Step one: end negotiations with Manny Ramirez.
Step two: sign Orlando Hudson and before the ink has even dried on that contract, sign an outfielder with some pop, perhaps Ken Griffey or Garret Anderson.
The Dodgers’ offseason has been, for the most part, a disappointment.
For a team that was three wins away from the World Series a few short months ago it is amazing how little progress has been made to improve the team heading into 2009.
Thus far all the Dodgers have done is re-sign Casey Blake and Rafael Furcal to keep the left side of the infield intact and just last week the team brought back Randy Wolf to help round out a rotation that was depleted with the offseason losses of Brad Penny, Derek Lowe and Greg Maddux.
The biggest reason the Dodgers haven’t accomplished much is due to management’s obsession with bringing back Manny Ramirez with a “deal that makes sense.”
Sorry to break the news to the boys in the front-office, but you aren’t going to sign Manny Ramirez to any sort of deal that makes sense. The dude has already turned down a two-year $45 million deal and a one-year $25 million deal.
And when did he turn down those deals? He turned them down in a market where Bobby Abreu—he of the career .300 average—is forced to sign for $5 million plus incentives. The really scary part, Abreu’s deal was with a big market club with lots of financial resources.
The Dodgers have already blown their chance to sign an Abreu or another bopper like Adam Dunn. They’ve done nothing but alienate themselves from the rest of the free-agent market by pandering to Scott Boras and Manny Ramirez for the past three months. They’ve offered respectable deals and been turned down.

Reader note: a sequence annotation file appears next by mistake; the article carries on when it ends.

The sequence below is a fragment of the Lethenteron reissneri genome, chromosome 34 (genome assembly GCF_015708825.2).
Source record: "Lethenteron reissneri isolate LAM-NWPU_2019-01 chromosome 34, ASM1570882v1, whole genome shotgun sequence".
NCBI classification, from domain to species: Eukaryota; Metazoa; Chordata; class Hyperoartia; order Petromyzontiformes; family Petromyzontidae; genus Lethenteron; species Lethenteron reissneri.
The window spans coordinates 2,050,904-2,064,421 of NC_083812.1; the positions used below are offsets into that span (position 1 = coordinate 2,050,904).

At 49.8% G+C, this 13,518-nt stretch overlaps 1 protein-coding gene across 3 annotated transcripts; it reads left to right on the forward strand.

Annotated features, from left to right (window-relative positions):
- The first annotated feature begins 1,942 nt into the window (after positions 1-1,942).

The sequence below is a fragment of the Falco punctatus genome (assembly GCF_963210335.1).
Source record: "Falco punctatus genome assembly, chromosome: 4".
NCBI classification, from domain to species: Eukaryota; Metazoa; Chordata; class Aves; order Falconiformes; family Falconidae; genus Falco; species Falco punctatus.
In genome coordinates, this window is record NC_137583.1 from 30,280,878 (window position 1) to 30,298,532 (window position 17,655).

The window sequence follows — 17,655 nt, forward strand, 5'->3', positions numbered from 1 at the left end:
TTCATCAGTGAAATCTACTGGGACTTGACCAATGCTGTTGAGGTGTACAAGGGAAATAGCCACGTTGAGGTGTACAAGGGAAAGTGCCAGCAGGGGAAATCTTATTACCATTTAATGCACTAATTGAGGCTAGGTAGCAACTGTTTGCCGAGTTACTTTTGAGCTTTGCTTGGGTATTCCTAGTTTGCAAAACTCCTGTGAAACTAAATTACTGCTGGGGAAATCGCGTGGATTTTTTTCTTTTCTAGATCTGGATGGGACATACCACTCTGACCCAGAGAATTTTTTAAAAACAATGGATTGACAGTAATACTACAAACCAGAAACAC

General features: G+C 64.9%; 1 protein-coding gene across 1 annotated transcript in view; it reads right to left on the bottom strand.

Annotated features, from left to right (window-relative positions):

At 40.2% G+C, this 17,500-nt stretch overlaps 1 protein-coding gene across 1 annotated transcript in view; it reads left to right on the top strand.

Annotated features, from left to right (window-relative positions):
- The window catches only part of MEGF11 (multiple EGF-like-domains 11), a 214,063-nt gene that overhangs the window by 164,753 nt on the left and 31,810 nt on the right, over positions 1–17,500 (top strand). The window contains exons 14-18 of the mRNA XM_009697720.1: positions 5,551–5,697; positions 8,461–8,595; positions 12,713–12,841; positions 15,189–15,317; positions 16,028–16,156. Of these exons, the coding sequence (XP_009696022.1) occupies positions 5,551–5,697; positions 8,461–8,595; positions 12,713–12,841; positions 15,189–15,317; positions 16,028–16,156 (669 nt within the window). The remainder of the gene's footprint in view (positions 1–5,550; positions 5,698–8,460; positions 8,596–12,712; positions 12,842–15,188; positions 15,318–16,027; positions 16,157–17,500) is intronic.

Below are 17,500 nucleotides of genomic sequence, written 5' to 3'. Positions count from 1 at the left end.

Logically, the Dodgers should have taken the hint early on and gone after Abreu or Dunn as neither was offered arbitration and were clearly both willing to sign for less money and less years, two sticking points that the Dodgers can’t get past with Manny and Boras.
Right now the remaining boppers on the market are Griffey, Anderson and Joe Crede who only makes sense if the team wants to move Blake to left field, a position Blake has never played as a pro. He has, however, played 278 games in right field with a career fielding percentage of .979 (note: Manny’s career fielding percentage: .978).
Right now the Dodgers are headed into Spring Training with a much weaker outfield than they had last season, no set starter at second base as well as a depleted bullpen. The starting rotation has some major question marks and the bench is filled with solid defensive replacements, but not much offense.
With the Giants and Diamondbacks both improving this offseason, the Dodgers will not have an easy road back to the playoffs and they have no one to blame but themselves.